Like a flock of confused snowbirds, the English national soccer team flew into the furnace of South Florida hurricane season.
The first match of the 2014 World Cup in Brazil is next Thursday, between the home team, Brazil, and Croatia. No European team has ever won a World Cup hosted in Latin America. Many would point to climate as one of -- if not the -- major obstacle.
Taking no chances, England is trying to acclimatize by training in South Florida.
The team arrived in Miami on Sunday, scheduled to play two friendlies against Ecuador and Honduras before heading to Brazil for the 2014 World Cup. (England tied Ecuador 2-2 on Wednesday and faces Honduras at Sun Life Stadium on Saturday.)
On Tuesday, England opened the first 15 minutes of their practice at Sun Life Stadium to the press.
“Other side, Steven,” a coach yelled to Steven Gerrard, one of the world’s most famous soccer players. On a whistle, Gerrard took off -- darting between a cluster of cones with balletic footwork.
“Close it down,” the coach shouted, “good, Steven.”
The time was around 11 a.m. The temperature was 81 degrees, 67 percent humidity. In other words: gross.
Across the pond, in London, it was about 15 degrees cooler with 10 percent less humidity.
“Yeah, I think we all have to adapt,” said Frank Lampard after the practice. “Certainly the humidity and the conditions can suck a bit out of your legs.”
Back in December, when World Cup venues had already been identified but matches remained unscheduled, England coach Roy Hodgson started a fire by eschewing one site in particular: the city of Manaus, located in the middle of the rainforest.
“Manaus,” Hodgson said, “is the place ideally to avoid.”
In turn, the mayor of Manaus said England wasn’t welcome in his city anyway.
Of course, England drew its first World Cup match in Manaus. They play Italy on June 14. (Hodgson and the mayor have reportedly made amends.)
England’s preparatory acclimatization includes sweat monitoring, personalized sports drinks and seeking out hotter, more humid climates. Or at least trying to.
“We went to Portugal, which was meant to be a lot warmer than England,” said James Milner. “I think it was maybe slightly warmer. We wore extra layers there to help replicate the heat and help being uncomfortable and sweating.”
Milner said the team also tried working out in heat chambers. But their last ditch effort before sweating in Brazil is sweating in Miami -- where conditions are comparable to Manaus.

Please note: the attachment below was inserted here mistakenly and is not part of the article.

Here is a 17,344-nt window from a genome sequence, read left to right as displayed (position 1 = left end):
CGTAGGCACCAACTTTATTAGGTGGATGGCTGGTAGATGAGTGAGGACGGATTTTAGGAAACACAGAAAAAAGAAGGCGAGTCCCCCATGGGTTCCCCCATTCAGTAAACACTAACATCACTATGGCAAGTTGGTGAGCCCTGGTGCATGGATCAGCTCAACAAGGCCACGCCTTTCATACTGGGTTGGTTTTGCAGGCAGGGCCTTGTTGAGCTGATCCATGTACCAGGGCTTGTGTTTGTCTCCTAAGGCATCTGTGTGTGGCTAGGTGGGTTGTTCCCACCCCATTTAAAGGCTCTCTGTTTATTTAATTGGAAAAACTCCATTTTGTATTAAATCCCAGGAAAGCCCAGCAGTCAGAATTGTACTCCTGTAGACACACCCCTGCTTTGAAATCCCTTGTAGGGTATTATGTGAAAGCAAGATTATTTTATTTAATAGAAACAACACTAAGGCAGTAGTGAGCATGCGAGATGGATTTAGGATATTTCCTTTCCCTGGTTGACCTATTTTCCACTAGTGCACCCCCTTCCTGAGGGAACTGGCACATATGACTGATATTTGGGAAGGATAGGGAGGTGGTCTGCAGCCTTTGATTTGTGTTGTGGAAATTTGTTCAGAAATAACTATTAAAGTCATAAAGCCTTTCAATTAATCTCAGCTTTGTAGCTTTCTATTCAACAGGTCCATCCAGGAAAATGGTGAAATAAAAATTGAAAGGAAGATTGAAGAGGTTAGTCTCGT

“Look, we’ve got an open bikram yoga studio, it’s called 'South Florida,'” said Kevin McGurgan, British Consul General in Miami.
McGurgan, a regular recreational soccer player, has lived in South Florida for the past four-and-half years.
“You can’t run 90 miles an hour for 90 minutes in order to win,” said McGurgan of how the Miami summer changes the game. “It becomes about, you know, you have a finite amount of energy in the 90 minutes to achieve your goal to win.”
The body begins to adjust within the first days of training in a temperature or climate.
“To get complete acclimatization would probably take anywhere from 10 to 14 days,” said Kevin Jacobs, a professor of exercise physiology at the University of Miami.
But there is no way to truly adjust to humidity. Temperature acclimatization is, in large part, teaching your body to sweat more. Sweat evaporates and then cools your body down.
The problem, Jacobs says, is in really humid places. Damp air fights against the sweat evaporation.
“And so you could be acclimatized (to temperature) and that humid environment, it still makes it difficult,” said Jacobs. “Because that sweat dripping off of you doesn’t do you any good.”
At Sun Life Stadium during Wednesday’s friendly between England and Ecuador, a rather sweaty Tom Harrison was learning all about humidity. On his first visit to South Florida, he and a friend just came to watch England from the stands and they were uncomfortable.
“I am, very, very hot,” admitted Harrison, “and that’s just from walking.”
Less than 10 minutes into the match, Ecuador scored on a beautiful header.
An English failure to acclimatize, perhaps?
“No,” said Harrison abruptly. “Bad defending.”
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